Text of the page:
Hopefully thats not enough to put me in the hospital for a chronic condition. I have certainly never taken it so far that a night passed out on a lawn has not cured. Lately however with my current neighbors, I seem to be able to just share a couple of beers without too much trouble. I guess I am getting better about it.

Anyways, keep on fighting man! That is what a mans life is about!



posted on Sep, 15 2017 @ 12:43 AM
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a reply to: intrepid

Ignore the jerks, some people have zero compassion. It’s good to talk about what you are going through, it helps with the healing. We don’t always make the smart change until it’s too late, you have a second chance and I hope you stay on the path to recovery. Stay strong and all the best to you, booze can be a nasty evil demon.



posted on Sep, 15 2017 @ 04:53 AM
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a reply to: intrepid

We all have our demons, happy to hear that you are taking yours by the horn!
I hope your path to recovery proves to be as good as possible. Hang in there bud, and thanks for sharing your story with us.



posted on Sep, 15 2017 @ 06:59 AM
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a reply to: intrepid

When you say heavy, how heave is heavy? I drink about 25 pints a week Beer around 4.8% Christmas I will polish off a bottle of jamisons.. maybe have a few shots in the week.. think this is enough to damage my liver?



posted on Sep, 15 2017 @ 07:15 AM
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a reply to: megabogie

Some body who didn't hard booze probably had to die waiting for a liver, while Mr. Hard Boozin got his....only after his "crapped out"( his words not mine ). Now we all have our opinions, at least we did. Mine is he doesn't deserve the liver he was transplanted due to the fact he "hard boozed" his away. His words not mine. My disease I had zero to do with acquiring, OP on the other hand has only himself to blame...so let's don't compare apples to oranges. His OP reads like a braggart in a pub telling the alcohol infused tall tale of his plight. He should wallow in his plight, he's the reason he's where he is. There was no warning in his op, just the title, after that the perils of alcohol were forgotten. No one who drinks their liver to the crapper deserves a damn new one.....no one.



posted on Sep, 15 2017 @ 08:39 AM
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a reply to: intrepid

Intrepid

I am just going to say something you already well know, but it's for the other posters coming in here.

Galatians 6:7

Make no mistake about this: You can never make a fool out of God. Whatever you plant is what you'll harvest.


Free will is a wonderful thing, but it has always had a price, it's just like if we choose to violate the law of gravity, jumping without any saving apparatus, from a high place and we land on a hard surface.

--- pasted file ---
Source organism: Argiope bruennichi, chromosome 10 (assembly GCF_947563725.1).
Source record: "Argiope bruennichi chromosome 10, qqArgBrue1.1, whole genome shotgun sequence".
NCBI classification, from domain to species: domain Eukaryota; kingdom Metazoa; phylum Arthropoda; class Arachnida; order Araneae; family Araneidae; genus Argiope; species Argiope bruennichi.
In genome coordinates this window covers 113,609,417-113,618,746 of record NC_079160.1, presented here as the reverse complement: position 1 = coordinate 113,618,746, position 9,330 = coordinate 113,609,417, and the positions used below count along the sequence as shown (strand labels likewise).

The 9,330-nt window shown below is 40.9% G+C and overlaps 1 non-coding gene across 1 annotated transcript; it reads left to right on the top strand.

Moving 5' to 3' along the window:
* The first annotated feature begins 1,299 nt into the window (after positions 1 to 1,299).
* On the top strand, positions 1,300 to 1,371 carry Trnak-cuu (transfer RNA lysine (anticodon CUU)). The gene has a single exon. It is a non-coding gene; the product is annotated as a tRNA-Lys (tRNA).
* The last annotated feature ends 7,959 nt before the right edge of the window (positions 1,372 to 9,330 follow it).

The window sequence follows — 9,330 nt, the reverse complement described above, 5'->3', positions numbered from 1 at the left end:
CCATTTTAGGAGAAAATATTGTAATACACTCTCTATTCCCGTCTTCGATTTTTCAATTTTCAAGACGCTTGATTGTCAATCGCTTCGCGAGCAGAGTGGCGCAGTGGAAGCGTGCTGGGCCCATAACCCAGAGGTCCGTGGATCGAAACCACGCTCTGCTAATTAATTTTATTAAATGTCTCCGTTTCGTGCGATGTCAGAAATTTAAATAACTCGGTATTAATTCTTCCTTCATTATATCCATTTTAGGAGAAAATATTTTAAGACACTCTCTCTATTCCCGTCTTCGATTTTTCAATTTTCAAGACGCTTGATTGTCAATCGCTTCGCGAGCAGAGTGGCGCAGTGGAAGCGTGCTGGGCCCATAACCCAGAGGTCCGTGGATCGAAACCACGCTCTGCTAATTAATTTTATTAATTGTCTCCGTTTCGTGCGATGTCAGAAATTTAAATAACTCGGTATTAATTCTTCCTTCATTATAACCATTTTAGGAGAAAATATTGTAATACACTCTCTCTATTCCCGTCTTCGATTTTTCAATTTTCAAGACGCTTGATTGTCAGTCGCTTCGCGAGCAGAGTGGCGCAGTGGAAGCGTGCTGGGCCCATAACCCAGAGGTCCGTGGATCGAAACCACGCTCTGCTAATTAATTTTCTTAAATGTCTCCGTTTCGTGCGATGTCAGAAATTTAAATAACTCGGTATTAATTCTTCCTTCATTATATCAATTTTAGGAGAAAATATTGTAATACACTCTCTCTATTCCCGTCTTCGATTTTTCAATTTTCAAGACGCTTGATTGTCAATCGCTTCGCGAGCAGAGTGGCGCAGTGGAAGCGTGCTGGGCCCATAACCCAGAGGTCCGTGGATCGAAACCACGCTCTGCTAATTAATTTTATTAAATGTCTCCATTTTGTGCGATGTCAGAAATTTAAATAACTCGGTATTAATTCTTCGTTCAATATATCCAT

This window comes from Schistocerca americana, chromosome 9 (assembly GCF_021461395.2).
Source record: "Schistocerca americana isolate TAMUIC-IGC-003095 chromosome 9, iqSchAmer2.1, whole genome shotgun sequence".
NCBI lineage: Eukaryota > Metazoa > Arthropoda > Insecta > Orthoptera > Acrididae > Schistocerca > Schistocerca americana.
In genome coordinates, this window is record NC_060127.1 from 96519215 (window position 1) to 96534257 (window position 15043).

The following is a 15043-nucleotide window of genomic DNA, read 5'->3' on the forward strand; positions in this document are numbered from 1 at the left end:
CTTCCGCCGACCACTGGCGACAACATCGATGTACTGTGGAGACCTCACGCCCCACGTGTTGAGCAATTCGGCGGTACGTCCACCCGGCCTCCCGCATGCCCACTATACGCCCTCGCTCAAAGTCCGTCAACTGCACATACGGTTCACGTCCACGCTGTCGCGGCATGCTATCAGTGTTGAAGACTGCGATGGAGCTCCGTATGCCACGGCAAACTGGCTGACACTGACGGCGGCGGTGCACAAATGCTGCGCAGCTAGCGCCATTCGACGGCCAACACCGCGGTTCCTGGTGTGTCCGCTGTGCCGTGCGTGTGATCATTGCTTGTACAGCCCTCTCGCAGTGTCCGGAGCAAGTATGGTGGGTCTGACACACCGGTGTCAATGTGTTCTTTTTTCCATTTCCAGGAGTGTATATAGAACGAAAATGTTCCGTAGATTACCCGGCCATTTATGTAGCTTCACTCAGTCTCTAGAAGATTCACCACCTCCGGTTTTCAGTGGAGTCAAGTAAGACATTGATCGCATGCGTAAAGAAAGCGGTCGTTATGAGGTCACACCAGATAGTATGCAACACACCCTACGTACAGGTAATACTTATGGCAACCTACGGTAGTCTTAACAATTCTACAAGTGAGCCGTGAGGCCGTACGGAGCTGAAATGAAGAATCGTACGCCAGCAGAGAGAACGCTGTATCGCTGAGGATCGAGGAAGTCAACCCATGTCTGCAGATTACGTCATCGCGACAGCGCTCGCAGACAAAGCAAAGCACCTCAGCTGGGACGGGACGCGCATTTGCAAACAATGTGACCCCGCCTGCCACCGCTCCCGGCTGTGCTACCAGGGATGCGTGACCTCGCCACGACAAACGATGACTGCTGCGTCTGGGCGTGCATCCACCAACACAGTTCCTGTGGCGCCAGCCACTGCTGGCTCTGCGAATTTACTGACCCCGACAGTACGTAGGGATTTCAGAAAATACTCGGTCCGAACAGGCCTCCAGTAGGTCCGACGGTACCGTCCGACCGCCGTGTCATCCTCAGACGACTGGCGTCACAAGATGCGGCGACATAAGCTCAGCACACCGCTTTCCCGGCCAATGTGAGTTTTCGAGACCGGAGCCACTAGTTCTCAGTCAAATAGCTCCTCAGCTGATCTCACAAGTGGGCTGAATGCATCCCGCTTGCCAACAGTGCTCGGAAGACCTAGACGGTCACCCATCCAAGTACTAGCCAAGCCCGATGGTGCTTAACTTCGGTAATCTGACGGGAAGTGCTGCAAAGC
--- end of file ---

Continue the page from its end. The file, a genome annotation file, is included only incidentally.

You learned the hard way, better to live an learn the hard way, than die and not learn.

EDIT:
Having said that, I do have more empathy for you than the poster above me, because gluttons gets heart operations all the time to save them from a life of overeating and poor food choices.
edit on 15-9-2017 by Blue_Jay33 because: (no reason given)



posted on Sep, 15 2017 @ 09:38 AM
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a reply to: intrepid
Yeah, hard boozing have it's dark side. I know a relative that died from liver failure. He was an uncontrolled alcoholic, even done jail time related to consumption. Here med. system is not what it is advertized, liver transplant for an alcoholic "nobody" is out of the question.

But the fact is he ignored consistently and constantly early sign of liver problem, like being sick and jaundice. Liver regenerate itself, but we need to give it the chance to do it.

Now that you have a brand new organ, here some advise. Yes alcohol is hard on liver, but do not underestimate other insult source to your hepatocytes. Try to avoid source of fructose molecules, very hard on liver and avoid overload yourself on carbs. Avoid also high weight fat, they require lot of bile salt to emulsifiate. Low molecular weight fat is easier to digest like coconut oil.

Avoid at all cost meds that are hard on liver like Acetaminophen and pay close attention to those level of blood liver enzymes that are marker for liver problem, AST and ALT.



posted on Sep, 15 2017 @ 10:03 AM
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a reply to: openyourmind1262

Intrepid has never been one of my favorite mods,while he was one.BUT,
he was one that I could count on when I needed a mod.I believe him that
this thread is a warning to others about excessive drinking.I believe that
takes courage to open yourself up like this on the internet.
He was able to get a new liver after destroying his first one.He has a new
lease on life and I think he will do better this time around.Only God can
completely heal someone and maybe HE has a purpose for Intrepid,only